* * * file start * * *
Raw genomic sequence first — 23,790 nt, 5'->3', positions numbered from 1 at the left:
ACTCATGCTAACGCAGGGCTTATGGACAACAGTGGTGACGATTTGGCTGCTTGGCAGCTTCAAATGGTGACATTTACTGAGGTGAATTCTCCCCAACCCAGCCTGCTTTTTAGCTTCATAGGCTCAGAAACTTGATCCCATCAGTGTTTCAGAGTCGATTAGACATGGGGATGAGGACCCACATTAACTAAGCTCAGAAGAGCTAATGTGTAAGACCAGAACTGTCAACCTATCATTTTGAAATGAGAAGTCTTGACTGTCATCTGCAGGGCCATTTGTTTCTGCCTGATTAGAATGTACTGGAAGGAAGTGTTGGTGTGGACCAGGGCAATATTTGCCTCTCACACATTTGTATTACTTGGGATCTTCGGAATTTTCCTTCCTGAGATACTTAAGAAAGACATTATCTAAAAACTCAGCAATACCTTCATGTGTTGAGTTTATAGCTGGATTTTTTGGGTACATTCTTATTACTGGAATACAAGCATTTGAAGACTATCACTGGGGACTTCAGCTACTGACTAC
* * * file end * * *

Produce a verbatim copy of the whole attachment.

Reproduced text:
Raw genomic sequence first — 23,790 nt, 5'->3', positions numbered from 1 at the left:
ACTCATGCTAACGCAGGGCTTATGGACAACAGTGGTGACGATTTGGCTGCTTGGCAGCTTCAAATGGTGACATTTACTGAGGTGAATTCTCCCCAACCCAGCCTGCTTTTTAGCTTCATAGGCTCAGAAACTTGATCCCATCAGTGTTTCAGAGTCGATTAGACATGGGGATGAGGACCCACATTAACTAAGCTCAGAAGAGCTAATGTGTAAGACCAGAACTGTCAACCTATCATTTTGAAATGAGAAGTCTTGACTGTCATCTGCAGGGCCATTTGTTTCTGCCTGATTAGAATGTACTGGAAGGAAGTGTTGGTGTGGACCAGGGCAATATTTGCCTCTCACACATTTGTATTACTTGGGATCTTCGGAATTTTCCTTCCTGAGATACTTAAGAAAGACATTATCTAAAAACTCAGCAATACCTTCATGTGTTGAGTTTATAGCTGGATTTTTTGGGTACATTCTTATTACTGGAATACAAGCATTTGAAGACTATCACTGGGGACTTCAGCTACTGACTAC